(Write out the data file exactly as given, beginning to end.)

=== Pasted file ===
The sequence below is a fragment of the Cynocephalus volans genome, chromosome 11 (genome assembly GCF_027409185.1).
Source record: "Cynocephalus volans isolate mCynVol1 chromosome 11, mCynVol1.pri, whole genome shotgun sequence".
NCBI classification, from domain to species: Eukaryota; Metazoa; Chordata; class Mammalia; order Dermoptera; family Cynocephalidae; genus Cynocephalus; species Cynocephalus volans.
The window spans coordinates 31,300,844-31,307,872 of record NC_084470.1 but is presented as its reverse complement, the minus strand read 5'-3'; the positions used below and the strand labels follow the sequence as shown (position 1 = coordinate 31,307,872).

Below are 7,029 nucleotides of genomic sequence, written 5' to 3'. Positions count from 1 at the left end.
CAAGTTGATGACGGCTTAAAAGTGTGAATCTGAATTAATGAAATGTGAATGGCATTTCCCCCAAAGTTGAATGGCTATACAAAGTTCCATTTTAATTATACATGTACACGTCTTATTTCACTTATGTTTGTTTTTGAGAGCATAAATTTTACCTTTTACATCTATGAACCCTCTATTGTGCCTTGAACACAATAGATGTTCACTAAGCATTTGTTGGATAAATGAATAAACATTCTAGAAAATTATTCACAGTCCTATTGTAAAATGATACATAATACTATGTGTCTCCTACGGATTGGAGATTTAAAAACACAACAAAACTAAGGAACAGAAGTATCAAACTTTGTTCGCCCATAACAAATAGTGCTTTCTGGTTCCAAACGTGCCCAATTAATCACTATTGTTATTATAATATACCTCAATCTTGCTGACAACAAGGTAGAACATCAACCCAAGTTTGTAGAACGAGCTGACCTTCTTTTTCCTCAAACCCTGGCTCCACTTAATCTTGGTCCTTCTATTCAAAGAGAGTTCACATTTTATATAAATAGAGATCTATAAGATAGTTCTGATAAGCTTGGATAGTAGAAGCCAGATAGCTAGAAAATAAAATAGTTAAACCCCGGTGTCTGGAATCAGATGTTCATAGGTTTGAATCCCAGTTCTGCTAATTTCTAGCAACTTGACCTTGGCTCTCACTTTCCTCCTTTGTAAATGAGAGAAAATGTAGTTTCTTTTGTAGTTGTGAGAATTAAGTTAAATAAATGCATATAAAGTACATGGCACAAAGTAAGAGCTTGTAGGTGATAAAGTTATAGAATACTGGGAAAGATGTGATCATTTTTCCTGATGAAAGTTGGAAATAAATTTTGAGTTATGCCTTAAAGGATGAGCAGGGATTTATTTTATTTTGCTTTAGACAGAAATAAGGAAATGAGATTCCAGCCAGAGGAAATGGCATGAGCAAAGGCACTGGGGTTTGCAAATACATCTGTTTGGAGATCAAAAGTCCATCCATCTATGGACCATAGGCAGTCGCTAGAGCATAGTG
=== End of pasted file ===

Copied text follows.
The sequence below is a fragment of the Cynocephalus volans genome, chromosome 11 (genome assembly GCF_027409185.1).
Source record: "Cynocephalus volans isolate mCynVol1 chromosome 11, mCynVol1.pri, whole genome shotgun sequence".
NCBI classification, from domain to species: Eukaryota; Metazoa; Chordata; class Mammalia; order Dermoptera; family Cynocephalidae; genus Cynocephalus; species Cynocephalus volans.
The window spans coordinates 31,300,844-31,307,872 of record NC_084470.1 but is presented as its reverse complement, the minus strand read 5'-3'; the positions used below and the strand labels follow the sequence as shown (position 1 = coordinate 31,307,872).

Below are 7,029 nucleotides of genomic sequence, written 5' to 3'. Positions count from 1 at the left end.
CAAGTTGATGACGGCTTAAAAGTGTGAATCTGAATTAATGAAATGTGAATGGCATTTCCCCCAAAGTTGAATGGCTATACAAAGTTCCATTTTAATTATACATGTACACGTCTTATTTCACTTATGTTTGTTTTTGAGAGCATAAATTTTACCTTTTACATCTATGAACCCTCTATTGTGCCTTGAACACAATAGATGTTCACTAAGCATTTGTTGGATAAATGAATAAACATTCTAGAAAATTATTCACAGTCCTATTGTAAAATGATACATAATACTATGTGTCTCCTACGGATTGGAGATTTAAAAACACAACAAAACTAAGGAACAGAAGTATCAAACTTTGTTCGCCCATAACAAATAGTGCTTTCTGGTTCCAAACGTGCCCAATTAATCACTATTGTTATTATAATATACCTCAATCTTGCTGACAACAAGGTAGAACATCAACCCAAGTTTGTAGAACGAGCTGACCTTCTTTTTCCTCAAACCCTGGCTCCACTTAATCTTGGTCCTTCTATTCAAAGAGAGTTCACATTTTATATAAATAGAGATCTATAAGATAGTTCTGATAAGCTTGGATAGTAGAAGCCAGATAGCTAGAAAATAAAATAGTTAAACCCCGGTGTCTGGAATCAGATGTTCATAGGTTTGAATCCCAGTTCTGCTAATTTCTAGCAACTTGACCTTGGCTCTCACTTTCCTCCTTTGTAAATGAGAGAAAATGTAGTTTCTTTTGTAGTTGTGAGAATTAAGTTAAATAAATGCATATAAAGTACATGGCACAAAGTAAGAGCTTGTAGGTGATAAAGTTATAGAATACTGGGAAAGATGTGATCATTTTTCCTGATGAAAGTTGGAAATAAATTTTGAGTTATGCCTTAAAGGATGAGCAGGGATTTATTTTATTTTGCTTTAGACAGAAATAAGGAAATGAGATTCCAGCCAGAGGAAATGGCATGAGCAAAGGCACTGGGGTTTGCAAATACATCTGTTTGGAGATCAAAAGTCCATCCATCTATGGACCATAGGCAGTCGCTAGAGCATAGTG